I think the market is just numb after all the shock and awe. Now we have Madoff and his mendacity to factor in. He was a big player and has added a tremendous amount of uncertainty, if more uncertainty is possible.
    Now we have Obama coming into office in one month and he is clearly as clueless as Bush. I think his advisers are going to pretty much follow the Paulson plan and that means Japan all over again. More uncertainty!

  9. Anonymous

    “We can’t solve problems by using the same kind of thinking we used when we created them.”

  10. Bob_in_MA

    “I don’t pretend to have any feel for markets, but I was struck earlier in the month how the stock market shrugged off almost all bad news…”

    I took this as the rally so many expected after the precipitous plunge in the markets and the spike in the VIX. The dow didn’t return to 10,000, but it did manage to stabilize and even go up some on really bad news. If the news had been more equivocal, maybe the Dow would have gone to 10,000.

  11. Lune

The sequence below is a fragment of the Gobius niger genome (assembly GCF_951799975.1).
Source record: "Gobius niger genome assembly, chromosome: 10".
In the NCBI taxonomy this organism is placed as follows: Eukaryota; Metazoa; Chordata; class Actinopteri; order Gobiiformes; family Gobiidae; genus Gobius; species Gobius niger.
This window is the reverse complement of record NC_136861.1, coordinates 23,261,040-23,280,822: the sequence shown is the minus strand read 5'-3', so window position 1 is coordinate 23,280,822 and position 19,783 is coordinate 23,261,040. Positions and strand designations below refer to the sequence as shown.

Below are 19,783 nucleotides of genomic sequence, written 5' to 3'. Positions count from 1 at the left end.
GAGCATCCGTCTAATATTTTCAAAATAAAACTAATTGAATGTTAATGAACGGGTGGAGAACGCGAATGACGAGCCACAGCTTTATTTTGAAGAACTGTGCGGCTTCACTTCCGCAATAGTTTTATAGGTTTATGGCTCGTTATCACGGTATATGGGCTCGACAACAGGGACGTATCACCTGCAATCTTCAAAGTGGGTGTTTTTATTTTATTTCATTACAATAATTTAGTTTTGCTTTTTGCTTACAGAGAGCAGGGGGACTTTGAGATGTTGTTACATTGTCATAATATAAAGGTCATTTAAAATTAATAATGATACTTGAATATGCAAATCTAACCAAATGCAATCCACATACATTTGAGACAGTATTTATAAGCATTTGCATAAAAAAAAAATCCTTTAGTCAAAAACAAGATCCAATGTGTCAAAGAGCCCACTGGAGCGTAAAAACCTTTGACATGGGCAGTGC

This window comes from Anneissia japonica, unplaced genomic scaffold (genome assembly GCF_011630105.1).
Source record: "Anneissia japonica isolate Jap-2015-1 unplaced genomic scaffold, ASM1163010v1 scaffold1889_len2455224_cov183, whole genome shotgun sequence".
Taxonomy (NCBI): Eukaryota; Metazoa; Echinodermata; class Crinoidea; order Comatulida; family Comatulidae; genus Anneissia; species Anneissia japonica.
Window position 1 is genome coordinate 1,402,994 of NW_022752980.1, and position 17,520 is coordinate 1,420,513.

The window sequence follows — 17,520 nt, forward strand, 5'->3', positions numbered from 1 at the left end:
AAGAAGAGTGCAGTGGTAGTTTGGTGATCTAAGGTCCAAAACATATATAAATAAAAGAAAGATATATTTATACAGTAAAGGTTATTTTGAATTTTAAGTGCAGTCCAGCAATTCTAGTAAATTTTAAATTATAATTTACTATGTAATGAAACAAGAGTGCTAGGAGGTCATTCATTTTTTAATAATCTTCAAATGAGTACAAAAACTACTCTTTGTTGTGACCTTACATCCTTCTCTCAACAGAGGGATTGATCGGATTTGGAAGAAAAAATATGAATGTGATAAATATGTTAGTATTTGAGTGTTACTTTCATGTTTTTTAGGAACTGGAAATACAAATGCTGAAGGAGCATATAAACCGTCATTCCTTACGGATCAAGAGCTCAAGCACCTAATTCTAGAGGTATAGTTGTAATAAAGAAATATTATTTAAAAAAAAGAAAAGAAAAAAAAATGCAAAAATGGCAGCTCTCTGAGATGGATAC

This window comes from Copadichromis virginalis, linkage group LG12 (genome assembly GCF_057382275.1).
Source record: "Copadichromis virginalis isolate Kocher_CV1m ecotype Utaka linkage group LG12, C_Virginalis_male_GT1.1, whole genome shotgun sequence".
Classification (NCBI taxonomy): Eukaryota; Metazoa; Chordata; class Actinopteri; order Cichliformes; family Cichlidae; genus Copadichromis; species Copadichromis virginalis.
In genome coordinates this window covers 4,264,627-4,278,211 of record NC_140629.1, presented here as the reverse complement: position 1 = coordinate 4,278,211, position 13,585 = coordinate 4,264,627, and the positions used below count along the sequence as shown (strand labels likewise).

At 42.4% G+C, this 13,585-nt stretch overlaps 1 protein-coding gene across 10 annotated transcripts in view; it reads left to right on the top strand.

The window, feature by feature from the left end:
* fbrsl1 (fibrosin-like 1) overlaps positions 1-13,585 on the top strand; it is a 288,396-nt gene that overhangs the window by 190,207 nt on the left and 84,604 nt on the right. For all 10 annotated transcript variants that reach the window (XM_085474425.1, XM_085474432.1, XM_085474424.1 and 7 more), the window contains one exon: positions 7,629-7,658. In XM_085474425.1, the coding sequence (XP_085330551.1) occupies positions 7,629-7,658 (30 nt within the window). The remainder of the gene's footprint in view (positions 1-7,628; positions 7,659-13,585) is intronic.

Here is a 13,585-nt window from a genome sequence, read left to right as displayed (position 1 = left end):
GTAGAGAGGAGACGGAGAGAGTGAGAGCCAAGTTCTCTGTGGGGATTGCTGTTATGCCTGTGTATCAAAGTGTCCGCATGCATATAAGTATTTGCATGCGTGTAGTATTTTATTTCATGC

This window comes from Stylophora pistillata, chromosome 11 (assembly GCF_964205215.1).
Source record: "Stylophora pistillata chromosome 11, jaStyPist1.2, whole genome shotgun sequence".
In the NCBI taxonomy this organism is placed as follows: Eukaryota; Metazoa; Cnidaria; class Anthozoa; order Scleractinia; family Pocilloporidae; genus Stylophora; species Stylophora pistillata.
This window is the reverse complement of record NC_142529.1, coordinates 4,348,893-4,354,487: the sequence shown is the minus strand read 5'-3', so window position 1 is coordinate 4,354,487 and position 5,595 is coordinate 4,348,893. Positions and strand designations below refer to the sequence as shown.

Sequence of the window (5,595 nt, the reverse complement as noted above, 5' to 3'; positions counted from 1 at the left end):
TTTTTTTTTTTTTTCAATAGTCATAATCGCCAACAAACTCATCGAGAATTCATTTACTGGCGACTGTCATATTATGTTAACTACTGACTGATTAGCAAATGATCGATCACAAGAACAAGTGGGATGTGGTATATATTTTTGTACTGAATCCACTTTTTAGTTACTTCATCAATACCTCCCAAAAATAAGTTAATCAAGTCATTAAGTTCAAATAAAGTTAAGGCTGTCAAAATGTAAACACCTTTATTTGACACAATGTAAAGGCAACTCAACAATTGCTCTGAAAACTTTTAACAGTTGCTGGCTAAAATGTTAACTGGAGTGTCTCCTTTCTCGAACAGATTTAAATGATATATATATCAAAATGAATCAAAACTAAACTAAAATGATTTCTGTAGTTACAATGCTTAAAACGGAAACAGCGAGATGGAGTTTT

I wouldn’t put much stock in those Q409 predictions. If you notice, whenever an “analyst” has no clue when something will happen, they’ll predict somewhere between 6 to 12 months. Why? It’s far enough away that one can’t ask for evidence of the change right now (e.g. if you were to predict the market is going to turn around next month); it’s far enough away that most people will forget your prediction when the time comes; it’s soon enough that people find comfort in your prediction and therefore won’t challenge it; plus, everyone is making the same prediction, so there’s safety in the herd.

    If you look back, every single economist who didn’t predict the start of this crisis, has been confidently predicting the end of this crisis within “the next 6-12 months”. This has been going on since at least the beginning of 2007.

    It’s an old trick that plenty of “experts” use in everything from financials to foreign policy (when’s the Iraq War going to end? Yep 6-12 months in the future, ever since 2003) to sound knowledgeable when you have no clue.